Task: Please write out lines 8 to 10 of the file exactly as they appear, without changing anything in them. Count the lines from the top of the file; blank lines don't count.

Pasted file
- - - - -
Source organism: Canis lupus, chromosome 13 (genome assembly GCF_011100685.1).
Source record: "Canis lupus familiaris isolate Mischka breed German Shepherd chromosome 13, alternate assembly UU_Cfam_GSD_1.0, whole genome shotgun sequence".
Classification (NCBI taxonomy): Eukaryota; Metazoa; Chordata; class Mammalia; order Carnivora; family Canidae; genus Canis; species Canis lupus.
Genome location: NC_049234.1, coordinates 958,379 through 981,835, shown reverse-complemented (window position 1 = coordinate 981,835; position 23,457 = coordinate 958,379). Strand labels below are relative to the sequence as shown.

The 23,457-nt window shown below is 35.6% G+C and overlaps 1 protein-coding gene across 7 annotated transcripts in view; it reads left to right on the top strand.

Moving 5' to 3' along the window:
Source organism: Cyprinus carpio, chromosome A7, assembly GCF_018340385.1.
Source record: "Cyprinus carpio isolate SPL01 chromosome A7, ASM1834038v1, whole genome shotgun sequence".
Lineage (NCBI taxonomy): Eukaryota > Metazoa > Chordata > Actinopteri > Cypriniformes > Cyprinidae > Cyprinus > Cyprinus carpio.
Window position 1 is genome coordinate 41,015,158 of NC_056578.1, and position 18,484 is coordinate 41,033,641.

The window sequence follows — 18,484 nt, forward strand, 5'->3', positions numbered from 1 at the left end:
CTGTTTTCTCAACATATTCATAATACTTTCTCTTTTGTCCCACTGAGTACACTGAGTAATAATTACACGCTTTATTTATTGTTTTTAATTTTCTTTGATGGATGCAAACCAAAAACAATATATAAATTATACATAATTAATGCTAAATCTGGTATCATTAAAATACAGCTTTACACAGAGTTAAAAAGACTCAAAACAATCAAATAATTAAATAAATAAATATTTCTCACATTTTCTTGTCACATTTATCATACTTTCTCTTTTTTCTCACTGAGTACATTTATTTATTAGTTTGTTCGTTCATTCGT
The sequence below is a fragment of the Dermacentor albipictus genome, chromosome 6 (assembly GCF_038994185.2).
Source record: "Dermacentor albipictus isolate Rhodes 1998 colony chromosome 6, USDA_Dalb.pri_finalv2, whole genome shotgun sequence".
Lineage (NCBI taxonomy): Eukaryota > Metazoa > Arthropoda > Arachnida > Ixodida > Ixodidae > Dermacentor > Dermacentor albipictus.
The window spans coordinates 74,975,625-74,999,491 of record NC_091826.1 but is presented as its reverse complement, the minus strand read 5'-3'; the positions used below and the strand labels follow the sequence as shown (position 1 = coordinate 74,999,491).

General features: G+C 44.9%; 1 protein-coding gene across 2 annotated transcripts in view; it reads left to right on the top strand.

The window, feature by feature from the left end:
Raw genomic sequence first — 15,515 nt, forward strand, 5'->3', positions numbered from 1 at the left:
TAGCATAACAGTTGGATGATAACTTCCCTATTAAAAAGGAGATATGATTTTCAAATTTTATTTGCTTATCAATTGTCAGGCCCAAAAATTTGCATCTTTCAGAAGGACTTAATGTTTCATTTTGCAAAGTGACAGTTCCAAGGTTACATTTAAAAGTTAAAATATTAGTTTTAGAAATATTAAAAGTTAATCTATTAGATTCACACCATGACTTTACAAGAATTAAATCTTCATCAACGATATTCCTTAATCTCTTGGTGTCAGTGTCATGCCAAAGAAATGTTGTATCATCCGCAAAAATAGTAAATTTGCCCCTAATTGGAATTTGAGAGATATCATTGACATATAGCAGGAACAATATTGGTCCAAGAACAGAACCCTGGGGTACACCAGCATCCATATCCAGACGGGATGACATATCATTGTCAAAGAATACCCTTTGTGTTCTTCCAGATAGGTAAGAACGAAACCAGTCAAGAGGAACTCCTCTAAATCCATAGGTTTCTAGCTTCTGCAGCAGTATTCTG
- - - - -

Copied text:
Source record: "Cyprinus carpio isolate SPL01 chromosome A7, ASM1834038v1, whole genome shotgun sequence".
Lineage (NCBI taxonomy): Eukaryota > Metazoa > Chordata > Actinopteri > Cypriniformes > Cyprinidae > Cyprinus > Cyprinus carpio.
Window position 1 is genome coordinate 41,015,158 of NC_056578.1, and position 18,484 is coordinate 41,033,641.